Many beginner shrimp keepers often wonder what to do if their shrimps are dying. I understand the curiosity and it is actually very important to know what you should do in such a scenario.
To save dying shrimps you need to first identify what is going wrong with the shrimp in your fish tank. You would most likely notice the threat when some shrimps are already dead in your fish tank.
In my research, I have seen that many shrimp keepers are clueless about why their shrimps are dying in the first place. So, before trying to save your shrimps, first you’ll have to figure out what’s killing them.
How to Identify If a Shrimp Is Dead?
Before thinking about ways to save a dying shrimp you need to be sure that your shrimp is dead and is not just molting. Your shrimp lives in a shell and while the shrimp can grow, the shell doesn’t.
One of the ways you can identify if your shrimps are dying is when you see that the shrimps are turning pinkish. When you identify that shrimps in your tank are dying you should be alarmed immediately.
What Should I Do To Save The Rest Of The Shrimps In My Tank?
Now that you know your shrimps are dying it is time for you to take action. I would talk about a list of actions that you should do to ensure the safety of your shrimps.
1. Check the Water Parameters
Many shrimps are extremely delicate and they can’t handle even slight change of water parameters. Cherry shrimp is a very common example of that.
You should be always checking the water parameters and if you detect any change in the water parameters you need to take some actions to bring the water parameters back to normal.
Some of the water parameters that you should check are Temperature, PH, GH, KH, and TDS. If the temperature is too high it is not good for your shrimps and it might be the reason for the death of your shrimps.
2. Check for the Presence of Copper, Lead, Chloramine and Other Harmful Chemicals in Your Tank
Copper and lead both are very deadly to your shrimps and if you see that suddenly your shrimps are dying, check for the copper and lead levels in the tank water. Even if they are present in a small amount they can cause trouble for your shrimps.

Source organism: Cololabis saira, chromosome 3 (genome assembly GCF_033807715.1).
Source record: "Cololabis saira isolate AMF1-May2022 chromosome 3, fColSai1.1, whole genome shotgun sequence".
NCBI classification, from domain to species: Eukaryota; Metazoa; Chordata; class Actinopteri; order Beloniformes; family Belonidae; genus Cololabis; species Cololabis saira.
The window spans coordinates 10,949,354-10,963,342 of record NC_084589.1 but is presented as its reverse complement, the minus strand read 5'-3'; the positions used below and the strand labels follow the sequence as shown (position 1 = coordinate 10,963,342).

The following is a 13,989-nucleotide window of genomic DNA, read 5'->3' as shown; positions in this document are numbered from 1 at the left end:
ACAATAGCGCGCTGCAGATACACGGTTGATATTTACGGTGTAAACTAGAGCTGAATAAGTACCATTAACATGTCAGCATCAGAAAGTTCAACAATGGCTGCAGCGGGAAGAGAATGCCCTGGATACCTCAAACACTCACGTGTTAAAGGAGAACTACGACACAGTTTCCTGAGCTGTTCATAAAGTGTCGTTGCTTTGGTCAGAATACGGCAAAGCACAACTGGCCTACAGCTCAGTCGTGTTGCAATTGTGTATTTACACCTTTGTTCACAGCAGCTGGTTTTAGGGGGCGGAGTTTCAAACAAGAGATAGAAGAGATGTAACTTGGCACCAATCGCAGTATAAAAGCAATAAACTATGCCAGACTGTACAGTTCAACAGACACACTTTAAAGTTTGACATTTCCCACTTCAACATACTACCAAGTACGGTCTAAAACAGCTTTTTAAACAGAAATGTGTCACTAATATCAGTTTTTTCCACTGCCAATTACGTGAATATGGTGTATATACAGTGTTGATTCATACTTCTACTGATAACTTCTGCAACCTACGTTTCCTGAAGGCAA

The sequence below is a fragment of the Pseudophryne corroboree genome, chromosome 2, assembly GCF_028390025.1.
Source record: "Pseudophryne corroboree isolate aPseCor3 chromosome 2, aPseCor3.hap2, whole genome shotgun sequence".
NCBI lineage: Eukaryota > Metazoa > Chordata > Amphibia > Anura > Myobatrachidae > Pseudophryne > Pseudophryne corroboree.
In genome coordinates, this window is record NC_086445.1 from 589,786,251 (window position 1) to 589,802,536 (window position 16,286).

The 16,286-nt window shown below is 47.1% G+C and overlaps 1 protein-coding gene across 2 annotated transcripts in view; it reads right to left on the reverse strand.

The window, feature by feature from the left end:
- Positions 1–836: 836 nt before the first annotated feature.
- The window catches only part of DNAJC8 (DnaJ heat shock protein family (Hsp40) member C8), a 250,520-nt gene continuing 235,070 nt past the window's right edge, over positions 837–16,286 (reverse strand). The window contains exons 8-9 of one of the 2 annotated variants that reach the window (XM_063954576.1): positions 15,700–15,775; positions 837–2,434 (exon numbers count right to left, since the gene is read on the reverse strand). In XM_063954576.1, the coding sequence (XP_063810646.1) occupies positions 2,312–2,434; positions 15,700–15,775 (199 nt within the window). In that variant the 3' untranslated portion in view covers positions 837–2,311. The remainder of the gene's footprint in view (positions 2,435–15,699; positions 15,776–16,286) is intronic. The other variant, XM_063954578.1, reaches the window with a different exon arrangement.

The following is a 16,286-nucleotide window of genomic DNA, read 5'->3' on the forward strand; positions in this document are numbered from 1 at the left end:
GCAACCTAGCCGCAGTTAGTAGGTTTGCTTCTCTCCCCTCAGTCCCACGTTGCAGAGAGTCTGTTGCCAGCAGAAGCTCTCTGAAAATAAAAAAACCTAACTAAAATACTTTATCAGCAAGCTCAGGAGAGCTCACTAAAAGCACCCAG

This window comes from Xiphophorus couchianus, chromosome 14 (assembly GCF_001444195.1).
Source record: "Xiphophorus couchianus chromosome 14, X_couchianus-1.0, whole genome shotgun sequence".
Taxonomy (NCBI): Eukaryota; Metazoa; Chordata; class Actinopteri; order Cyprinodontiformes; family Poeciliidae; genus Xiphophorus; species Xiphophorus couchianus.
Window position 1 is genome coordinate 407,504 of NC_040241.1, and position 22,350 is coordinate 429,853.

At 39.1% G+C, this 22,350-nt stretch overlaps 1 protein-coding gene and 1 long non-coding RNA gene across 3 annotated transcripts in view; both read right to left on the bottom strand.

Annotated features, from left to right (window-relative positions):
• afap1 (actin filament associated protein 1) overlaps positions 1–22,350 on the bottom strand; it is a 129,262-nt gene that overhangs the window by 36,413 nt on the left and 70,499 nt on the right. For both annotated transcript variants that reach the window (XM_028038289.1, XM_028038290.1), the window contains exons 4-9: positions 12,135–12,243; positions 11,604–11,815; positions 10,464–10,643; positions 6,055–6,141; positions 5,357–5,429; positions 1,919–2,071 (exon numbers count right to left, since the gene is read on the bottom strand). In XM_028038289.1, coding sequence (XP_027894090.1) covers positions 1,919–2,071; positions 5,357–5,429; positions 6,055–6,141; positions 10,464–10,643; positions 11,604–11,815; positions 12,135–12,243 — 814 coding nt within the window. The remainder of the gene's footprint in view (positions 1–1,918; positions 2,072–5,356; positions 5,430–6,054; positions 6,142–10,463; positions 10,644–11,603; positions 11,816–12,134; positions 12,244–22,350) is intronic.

You can check the levels of copper and shrimp by various test kits that are available. If you find out that the levels of lead and copper are high you should take immediate steps to change the water.
You can use activated carbons to remove copper from the tank water.
1) One of the most common ways by which your tank water is exposed to harmful chemicals is through medicines. These medicines though can cure fish illness, can also be harmful to the fish. Make sure that the medicine you are introducing to your fish tank is safe for the shrimps as well.
2) Make sure that you don’t introduce hot water to the tank as they contain high amounts of copper which are harmful to the shrimps.
3) Use a de-chlorinator to make sure that there is no presence of chloramine which is very harmful to the shrimps.
3. Check for Pests in The Water Tank
You shrimps can be dying because of pests like Hydra, Dragonfly Nymphs, and others. To save your shrimps use pesticides that are healthy for shrimp and the fish in your tank as well.
Pests can come to the tank from overfeeding or even from a new plant that you have brought from a store.
4. How To Change Tank Water Properly So The Shrimps Don’t Die?
Most of the measures for protecting your shrimp would need you to replace the existing tank water. It has to be done very carefully as most shrimps are excessively sensitive to water change.
A complete water change in the tank is very risky for the shrimp but in some cases, it is necessary to save your shrimp from dying. You should be changing 25 percent of the water every two to four weeks to keep the fishes healthy.
You have to take the used old water in a bucket and place all the fish and shrimp from your tank to the bucket. Change 25 percent of the water and also use a siphon to suck out the impurities from the bottom of the fish tank.
Freshwater Shrimp Diseases, Prevention & Cure
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Some Tips to Take Better Care Of Your Shrimp So They Don’t Die
Other than genetic causes or the shrimp dying from old age, all the other causes that lead to the death of shrimps can be avoided. Some tips are listed below that I found in my research and also from personal experience:
- Most shrimps die in the very beginning if you fail to acclimate the shrimps. Shrimps need time to get used to the water in your tank and you need to properly acclimate them in your tank.
- Make sure that you are not overfeeding your shrimp. Overfeeding would result in leftover foods that can cause the quantity of ammonia to increase in your tank. You need to stop overfeeding the shrimp immediately if you are doing that.
- Make sure that your tank is properly recycling the ammonia into nitrate. The cycle starts with ammonia produced from fish poop, excess foods that are turned to nitrite by beneficial bacteria. The same bacteria would turn the nitrite to nitrate that you would need to remove from the tank. This cycle should be maintained properly for the safekeeping of your shrimps.
In my experience prevention is better than cure. Once the shrimp starts dying in your tank it is not easy to detect the cause and take necessary steps to cure them. It is, however, easier to prevent it if you are careful from the very beginning about your shrimps.